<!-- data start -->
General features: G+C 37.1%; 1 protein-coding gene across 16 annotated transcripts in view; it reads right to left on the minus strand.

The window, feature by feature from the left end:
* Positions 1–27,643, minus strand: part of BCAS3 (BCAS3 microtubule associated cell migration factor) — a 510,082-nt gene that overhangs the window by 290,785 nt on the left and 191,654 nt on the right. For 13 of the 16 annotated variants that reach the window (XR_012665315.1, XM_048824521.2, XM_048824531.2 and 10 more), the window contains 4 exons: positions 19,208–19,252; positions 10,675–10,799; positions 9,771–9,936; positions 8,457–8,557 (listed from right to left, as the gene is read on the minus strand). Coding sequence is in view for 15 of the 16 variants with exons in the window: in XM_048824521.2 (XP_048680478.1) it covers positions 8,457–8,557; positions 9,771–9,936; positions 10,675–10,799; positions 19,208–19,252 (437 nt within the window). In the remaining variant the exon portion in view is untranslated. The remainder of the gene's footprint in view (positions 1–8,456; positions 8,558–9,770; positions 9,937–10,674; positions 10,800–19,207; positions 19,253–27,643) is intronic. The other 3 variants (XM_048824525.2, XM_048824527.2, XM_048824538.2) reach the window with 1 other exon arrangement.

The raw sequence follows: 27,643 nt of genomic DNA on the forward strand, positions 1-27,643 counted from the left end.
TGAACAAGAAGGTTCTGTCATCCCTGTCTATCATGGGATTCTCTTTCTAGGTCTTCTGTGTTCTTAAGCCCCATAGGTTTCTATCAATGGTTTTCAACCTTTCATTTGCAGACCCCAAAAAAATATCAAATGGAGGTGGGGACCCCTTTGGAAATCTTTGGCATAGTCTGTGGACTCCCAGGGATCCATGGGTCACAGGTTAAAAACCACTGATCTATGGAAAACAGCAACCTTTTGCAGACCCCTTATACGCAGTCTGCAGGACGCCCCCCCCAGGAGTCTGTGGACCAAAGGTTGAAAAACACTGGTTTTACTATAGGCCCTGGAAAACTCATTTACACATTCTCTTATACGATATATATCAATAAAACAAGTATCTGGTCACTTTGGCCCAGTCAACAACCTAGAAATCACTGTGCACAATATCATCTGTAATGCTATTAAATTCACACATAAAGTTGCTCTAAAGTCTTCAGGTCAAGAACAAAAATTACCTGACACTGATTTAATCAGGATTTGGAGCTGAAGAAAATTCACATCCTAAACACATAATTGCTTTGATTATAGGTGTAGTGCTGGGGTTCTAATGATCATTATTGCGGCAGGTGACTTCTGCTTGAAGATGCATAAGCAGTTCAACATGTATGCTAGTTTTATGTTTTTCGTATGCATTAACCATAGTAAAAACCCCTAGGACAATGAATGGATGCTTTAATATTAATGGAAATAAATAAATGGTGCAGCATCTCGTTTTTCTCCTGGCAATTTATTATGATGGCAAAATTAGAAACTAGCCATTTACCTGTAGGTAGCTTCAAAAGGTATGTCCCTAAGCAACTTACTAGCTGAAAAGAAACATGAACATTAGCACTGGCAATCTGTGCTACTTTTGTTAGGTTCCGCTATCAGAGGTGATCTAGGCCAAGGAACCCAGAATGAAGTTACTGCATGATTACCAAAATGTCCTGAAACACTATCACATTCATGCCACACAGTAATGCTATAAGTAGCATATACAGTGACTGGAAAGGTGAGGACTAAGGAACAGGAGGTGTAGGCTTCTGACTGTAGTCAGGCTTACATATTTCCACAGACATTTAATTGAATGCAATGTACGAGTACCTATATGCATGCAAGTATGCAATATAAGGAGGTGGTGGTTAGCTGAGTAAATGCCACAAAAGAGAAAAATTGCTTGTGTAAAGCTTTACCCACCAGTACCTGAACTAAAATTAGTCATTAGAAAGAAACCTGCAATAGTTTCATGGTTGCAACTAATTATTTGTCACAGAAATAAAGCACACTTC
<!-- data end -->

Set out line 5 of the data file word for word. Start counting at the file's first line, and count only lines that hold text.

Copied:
TGAACAAGAAGGTTCTGTCATCCCTGTCTATCATGGGATTCTCTTTCTAGGTCTTCTGTGTTCTTAAGCCCCATAGGTTTCTATCAATGGTTTTCAACCTTTCATTTGCAGACCCCAAAAAAATATCAAATGGAGGTGGGGACCCCTTTGGAAATCTTTGGCATAGTCTGTGGACTCCCAGGGATCCATGGGTCACAGGTTAAAAACCACTGATCTATGGAAAACAGCAACCTTTTGCAGACCCCTTATACGCAGTCTGCAGGACGCCCCCCCCAGGAGTCTGTGGACCAAAGGTTGAAAAACACTGGTTTTACTATAGGCCCTGGAAAACTCATTTACACATTCTCTTATACGATATATATCAATAAAACAAGTATCTGGTCACTTTGGCCCAGTCAACAACCTAGAAATCACTGTGCACAATATCATCTGTAATGCTATTAAATTCACACATAAAGTTGCTCTAAAGTCTTCAGGTCAAGAACAAAAATTACCTGACACTGATTTAATCAGGATTTGGAGCTGAAGAAAATTCACATCCTAAACACATAATTGCTTTGATTATAGGTGTAGTGCTGGGGTTCTAATGATCATTATTGCGGCAGGTGACTTCTGCTTGAAGATGCATAAGCAGTTCAACATGTATGCTAGTTTTATGTTTTTCGTATGCATTAACCATAGTAAAAACCCCTAGGACAATGAATGGATGCTTTAATATTAATGGAAATAAATAAATGGTGCAGCATCTCGTTTTTCTCCTGGCAATTTATTATGATGGCAAAATTAGAAACTAGCCATTTACCTGTAGGTAGCTTCAAAAGGTATGTCCCTAAGCAACTTACTAGCTGAAAAGAAACATGAACATTAGCACTGGCAATCTGTGCTACTTTTGTTAGGTTCCGCTATCAGAGGTGATCTAGGCCAAGGAACCCAGAATGAAGTTACTGCATGATTACCAAAATGTCCTGAAACACTATCACATTCATGCCACACAGTAATGCTATAAGTAGCATATACAGTGACTGGAAAGGTGAGGACTAAGGAACAGGAGGTGTAGGCTTCTGACTGTAGTCAGGCTTACATATTTCCACAGACATTTAATTGAATGCAATGTACGAGTACCTATATGCATGCAAGTATGCAATATAAGGAGGTGGTGGTTAGCTGAGTAAATGCCACAAAAGAGAAAAATTGCTTGTGTAAAGCTTTACCCACCAGTACCTGAACTAAAATTAGTCATTAGAAAGAAACCTGCAATAGTTTCATGGTTGCAACTAATTATTTGTCACAGAAATAAAGCACACTTC